Citrus and tropical commodities were predominant in the headlines in October of this year.
Starting with bananas, global banana production was expected to increase to 129 million tons by 2029. Ecuador also reported that bananas had almost surpassed oil as its main source of foreign exchange throughout the pandemic.
Ash from the Sangay volcano covered 55,000 hectares of banana farms.
At the same time, Ecuador’s Sangay volcano spewed and scattered ash across 55,000 hectares of banana farms and growers predicted the effects of the ash would be felt for the coming eight to 12 weeks.
And in China, by mid to late-October, Chinese banana prices began stabilizing again. By the end of the month, Chinese banana imports from Cambodia had rapidly increased in the past few weeks. And in the U.S., Coliman reported seeing a significant switch to organic bananas over conventional ones.
In avocados, the Mexican avocado market stabilized as Jalisco growers move into Hass crop. Meanwhile Israel, Spain, South Africa and Chile showed interest in Colombia's agricultural potential to produce Hass avocados.
As the Peruvian avocado season ended, European pricing picked up as the industry readied for Spain to start its season in November. Viavi Avo reflected on a season launching its cream-of-the-crop Maluma avocado in Europe. And Morocco began shipments to Europe of its Greenskin avocados followed by Hass avocados in early November. And a shipper reported that the Netherlands was expected to continue being the largest importer/exporter of fresh avocados in Europe.
In Mexico, Juan Escorcia of Avocados Aguirre.
In Australia, severe thunderstorms brought hail, heavy rains and damaging winds to parts of Queensland and northern NSW affecting avocado trees. And in the U.S., California predicted an average sized crop of California fruit for 2021 while good demand was anticipated for the Semil avocados out of the Dominican Republic.
Meanwhile, the South African citrus industry wanted to expand markets to possibly the Philippines and Vietnam. Morocco readied to start its citrus season with mandarins. And Egypt reported a large quantity of Eureka lemons this season while shippers look to reiterate the cleanliness of Egyptian citrus.
In Europe, Spanish clementines were being met with uncertainty and lower demand. In Spain, one grower used drones to help manage its production. And following Russian’s ban on Chinese citrus as of January, Russian importers looked to other countries such as Thailand, Myanmar, Malaysia and Vietnam for imports.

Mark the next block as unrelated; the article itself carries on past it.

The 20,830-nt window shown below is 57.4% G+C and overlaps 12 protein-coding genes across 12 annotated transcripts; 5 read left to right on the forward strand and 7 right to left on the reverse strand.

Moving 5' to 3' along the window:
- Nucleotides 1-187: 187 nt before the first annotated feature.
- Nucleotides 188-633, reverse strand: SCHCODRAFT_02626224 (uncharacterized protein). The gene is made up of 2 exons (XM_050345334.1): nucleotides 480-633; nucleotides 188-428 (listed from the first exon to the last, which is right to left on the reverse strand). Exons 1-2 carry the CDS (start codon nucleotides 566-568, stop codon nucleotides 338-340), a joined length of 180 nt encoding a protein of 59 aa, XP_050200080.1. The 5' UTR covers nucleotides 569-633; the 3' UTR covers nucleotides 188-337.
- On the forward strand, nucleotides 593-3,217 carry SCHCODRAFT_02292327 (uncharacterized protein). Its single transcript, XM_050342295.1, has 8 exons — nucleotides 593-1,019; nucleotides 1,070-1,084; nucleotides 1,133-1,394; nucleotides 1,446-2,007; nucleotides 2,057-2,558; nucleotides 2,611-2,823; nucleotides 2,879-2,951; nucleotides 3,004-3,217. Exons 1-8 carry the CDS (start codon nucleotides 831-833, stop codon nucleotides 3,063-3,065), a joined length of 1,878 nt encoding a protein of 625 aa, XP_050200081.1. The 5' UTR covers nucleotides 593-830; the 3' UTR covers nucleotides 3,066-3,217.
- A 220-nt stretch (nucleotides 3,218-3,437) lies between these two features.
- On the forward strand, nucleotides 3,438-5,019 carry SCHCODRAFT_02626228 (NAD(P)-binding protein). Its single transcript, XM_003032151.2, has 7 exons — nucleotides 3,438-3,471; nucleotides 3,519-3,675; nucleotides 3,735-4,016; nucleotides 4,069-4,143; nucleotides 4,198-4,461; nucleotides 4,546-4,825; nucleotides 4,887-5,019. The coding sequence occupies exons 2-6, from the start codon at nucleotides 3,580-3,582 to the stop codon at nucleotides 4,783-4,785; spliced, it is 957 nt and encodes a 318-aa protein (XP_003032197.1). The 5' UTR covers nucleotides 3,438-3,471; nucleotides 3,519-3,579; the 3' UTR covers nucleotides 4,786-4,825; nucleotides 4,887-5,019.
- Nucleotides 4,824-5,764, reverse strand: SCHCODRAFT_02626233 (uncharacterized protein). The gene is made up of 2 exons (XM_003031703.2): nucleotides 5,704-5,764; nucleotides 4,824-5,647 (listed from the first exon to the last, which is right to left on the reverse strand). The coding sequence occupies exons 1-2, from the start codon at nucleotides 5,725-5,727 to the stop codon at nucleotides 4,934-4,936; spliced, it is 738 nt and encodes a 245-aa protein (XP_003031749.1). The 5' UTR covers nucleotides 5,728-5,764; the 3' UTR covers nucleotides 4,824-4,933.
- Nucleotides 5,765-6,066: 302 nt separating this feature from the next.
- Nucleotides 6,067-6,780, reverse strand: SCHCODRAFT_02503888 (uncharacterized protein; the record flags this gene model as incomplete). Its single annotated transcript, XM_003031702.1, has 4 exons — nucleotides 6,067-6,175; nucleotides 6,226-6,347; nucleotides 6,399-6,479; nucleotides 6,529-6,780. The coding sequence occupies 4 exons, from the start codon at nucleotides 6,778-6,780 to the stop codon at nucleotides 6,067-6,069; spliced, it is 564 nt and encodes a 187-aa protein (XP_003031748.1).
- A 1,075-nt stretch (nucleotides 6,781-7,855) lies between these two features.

Spanish grower uses drones to manage production. Photo: San Antonio Drones.
In the U.S., Georgia doubled its Satsuma crop while Florida anticipated a strong citrus season. However, Texas citrus looked to be down thanks to Hurricane Hanna. And in imports, one shipper reported that COVID-19 was helping move mandarins from South America.
Berries also made significant headlines. Some Mexican growers reported higher volumes this year, recognizing that consumers were demanding better quality berries. At the same time, Mexico announced it would be willing to retaliate against the U.S. if the United States International Trade Commission’s investigation determined the U.S. should impose tariffs on Mexican blueberries. Canadian blueberry growers were also watching the same probe into its supplies of the popular fruit. Meanwhile, the U.S. Highbush Blueberry Council discussed how data mining could be used to sell more blueberries. And in Australia, the growers of the OZbluⓇ blueberry broke its own Guinness World Record by producing the world’s heaviest blueberry.
Over in apples, following a spring hail and rainy season, millions of apples were left rotting in Okanagan orchards. In nearby Washington, the state finished up harvesting a smaller overall crop with larger apples. And in Michigan, a later start on harvest was met with strong demand on tight supplies. Meanwhile in Turkey, following the wrap of its shipments of Gala apples, the country began shipping Reds and Granny Smith apples to Gulf countries.
North Bay Produce member/owners Bob and Anna Jonaitis in Michigan saw a later start of the apple season.
Outside of commodities, Costa Rica also dominated October headlines. Early in the month, the Ministry of Agriculture and Livestock in Costa Rica said the country’s agricultural sector had lost more than $37 million in just two days because of protester roadblocks. (Banana, pineapple and roots and tuber producers were most affected.) By the middle of October, a blockade on the border between Panama and Costa Rica was stranding more than 800 trucks—nearly 30 of which were carrying perishable loads.
But there were positive headlines too for Costa Rica including development in producing paper from pineapple crowns. And the Pinkglow™ Pineapple, a pineapple with a pink interior grown in Costa Rica, made its debut.